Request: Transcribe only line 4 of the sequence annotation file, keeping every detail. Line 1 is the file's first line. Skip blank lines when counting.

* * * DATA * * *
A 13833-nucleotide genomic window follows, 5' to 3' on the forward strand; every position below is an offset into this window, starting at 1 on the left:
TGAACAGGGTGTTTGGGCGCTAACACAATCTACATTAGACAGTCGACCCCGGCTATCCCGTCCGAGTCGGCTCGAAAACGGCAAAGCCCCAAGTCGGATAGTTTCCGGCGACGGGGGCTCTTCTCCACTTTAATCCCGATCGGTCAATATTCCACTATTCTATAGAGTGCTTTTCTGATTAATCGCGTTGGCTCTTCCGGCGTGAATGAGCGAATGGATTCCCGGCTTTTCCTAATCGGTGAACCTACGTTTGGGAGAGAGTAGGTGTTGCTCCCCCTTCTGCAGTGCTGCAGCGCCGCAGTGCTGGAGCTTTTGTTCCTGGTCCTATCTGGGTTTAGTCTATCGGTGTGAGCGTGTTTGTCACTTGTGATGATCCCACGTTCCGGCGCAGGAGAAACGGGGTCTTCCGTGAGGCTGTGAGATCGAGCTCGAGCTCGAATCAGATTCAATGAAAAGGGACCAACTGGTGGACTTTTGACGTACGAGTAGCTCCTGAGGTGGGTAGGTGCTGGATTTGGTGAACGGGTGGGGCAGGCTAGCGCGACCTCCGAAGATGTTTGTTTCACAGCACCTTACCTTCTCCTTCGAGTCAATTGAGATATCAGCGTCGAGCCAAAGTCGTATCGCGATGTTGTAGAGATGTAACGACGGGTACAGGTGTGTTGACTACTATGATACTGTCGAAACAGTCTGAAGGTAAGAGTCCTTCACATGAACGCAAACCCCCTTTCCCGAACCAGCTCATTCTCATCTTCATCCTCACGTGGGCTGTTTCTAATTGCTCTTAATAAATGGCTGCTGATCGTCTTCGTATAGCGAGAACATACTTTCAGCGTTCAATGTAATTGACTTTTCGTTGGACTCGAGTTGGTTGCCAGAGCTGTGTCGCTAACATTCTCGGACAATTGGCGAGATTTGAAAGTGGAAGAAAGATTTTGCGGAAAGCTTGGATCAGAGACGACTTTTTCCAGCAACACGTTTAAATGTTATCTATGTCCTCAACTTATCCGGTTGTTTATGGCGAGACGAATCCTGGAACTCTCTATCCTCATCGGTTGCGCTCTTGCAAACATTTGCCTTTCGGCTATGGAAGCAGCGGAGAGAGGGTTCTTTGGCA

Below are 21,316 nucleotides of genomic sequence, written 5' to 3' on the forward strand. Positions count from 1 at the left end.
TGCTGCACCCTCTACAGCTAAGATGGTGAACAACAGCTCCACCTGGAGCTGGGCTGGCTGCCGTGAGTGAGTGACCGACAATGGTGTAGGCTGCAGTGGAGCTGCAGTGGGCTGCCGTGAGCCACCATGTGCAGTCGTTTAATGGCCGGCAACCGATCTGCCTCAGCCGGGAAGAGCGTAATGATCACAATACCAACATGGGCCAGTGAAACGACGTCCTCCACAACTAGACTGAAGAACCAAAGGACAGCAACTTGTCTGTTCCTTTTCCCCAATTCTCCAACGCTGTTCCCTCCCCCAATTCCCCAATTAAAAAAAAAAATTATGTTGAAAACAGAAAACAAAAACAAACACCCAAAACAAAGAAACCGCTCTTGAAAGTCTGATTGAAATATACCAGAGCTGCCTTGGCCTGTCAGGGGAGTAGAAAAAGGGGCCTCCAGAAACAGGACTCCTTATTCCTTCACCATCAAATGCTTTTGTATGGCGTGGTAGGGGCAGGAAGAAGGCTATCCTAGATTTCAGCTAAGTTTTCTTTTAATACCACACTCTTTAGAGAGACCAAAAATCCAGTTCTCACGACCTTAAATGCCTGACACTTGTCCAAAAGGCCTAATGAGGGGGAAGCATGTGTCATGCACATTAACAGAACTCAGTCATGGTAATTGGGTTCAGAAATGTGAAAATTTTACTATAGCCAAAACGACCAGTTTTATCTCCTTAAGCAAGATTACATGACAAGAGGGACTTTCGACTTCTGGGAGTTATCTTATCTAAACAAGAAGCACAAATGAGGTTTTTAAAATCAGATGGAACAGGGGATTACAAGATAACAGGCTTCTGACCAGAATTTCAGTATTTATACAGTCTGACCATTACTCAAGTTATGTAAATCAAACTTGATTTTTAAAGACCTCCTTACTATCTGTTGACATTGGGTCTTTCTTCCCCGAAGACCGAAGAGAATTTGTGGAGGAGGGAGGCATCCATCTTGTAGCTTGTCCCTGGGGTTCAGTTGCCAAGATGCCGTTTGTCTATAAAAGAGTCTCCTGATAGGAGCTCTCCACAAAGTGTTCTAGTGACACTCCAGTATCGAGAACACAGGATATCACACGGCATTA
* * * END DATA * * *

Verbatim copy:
TGCTGCACCCTCTACAGCTAAGATGGTGAACAACAGCTCCACCTGGAGCTGGGCTGGCTGCCGTGAGTGAGTGACCGACAATGGTGTAGGCTGCAGTGGAGCTGCAGTGGGCTGCCGTGAGCCACCATGTGCAGTCGTTTAATGGCCGGCAACCGATCTGCCTCAGCCGGGAAGAGCGTAATGATCACAATACCAACATGGGCCAGTGAAACGACGTCCTCCACAACTAGACTGAAGAACCAAAGGACAGCAACTTGTCTGTTCCTTTTCCCCAATTCTCCAACGCTGTTCCCTCCCCCAATTCCCCAATTAAAAAAAAAAATTATGTTGAAAACAGAAAACAAAAACAAACACCCAAAACAAAGAAACCGCTCTTGAAAGTCTGATTGAAATATACCAGAGCTGCCTTGGCCTGTCAGGGGAGTAGAAAAAGGGGCCTCCAGAAACAGGACTCCTTATTCCTTCACCATCAAATGCTTTTGTATGGCGTGGTAGGGGCAGGAAGAAGGCTATCCTAGATTTCAGCTAAGTTTTCTTTTAATACCACACTCTTTAGAGAGACCAAAAATCCAGTTCTCACGACCTTAAATGCCTGACACTTGTCCAAAAGGCCTAATGAGGGGGAAGCATGTGTCATGCACATTAACAGAACTCAGTCATGGTAATTGGGTTCAGAAATGTGAAAATTTTACTATAGCCAAAACGACCAGTTTTATCTCCTTAAGCAAGATTACATGACAAGAGGGACTTTCGACTTCTGGGAGTTATCTTATCTAAACAAGAAGCACAAATGAGGTTTTTAAAATCAGATGGAACAGGGGATTACAAGATAACAGGCTTCTGACCAGAATTTCAGTATTTATACAGTCTGACCATTACTCAAGTTATGTAAATCAAACTTGATTTTTAAAGACCTCCTTACTATCTGTTGACATTGGGTCTTTCTTCCCCGAAGACCGAAGAGAATTTGTGGAGGAGGGAGGCATCCATCTTGTAGCTTGTCCCTGGGGTTCAGTTGCCAAGATGCCGTTTGTCTATAAAAGAGTCTCCTGATAGGAGCTCTCCACAAAGTGTTCTAGTGACACTCCAGTATCGAGAACACAGGATATCACACGGCATTA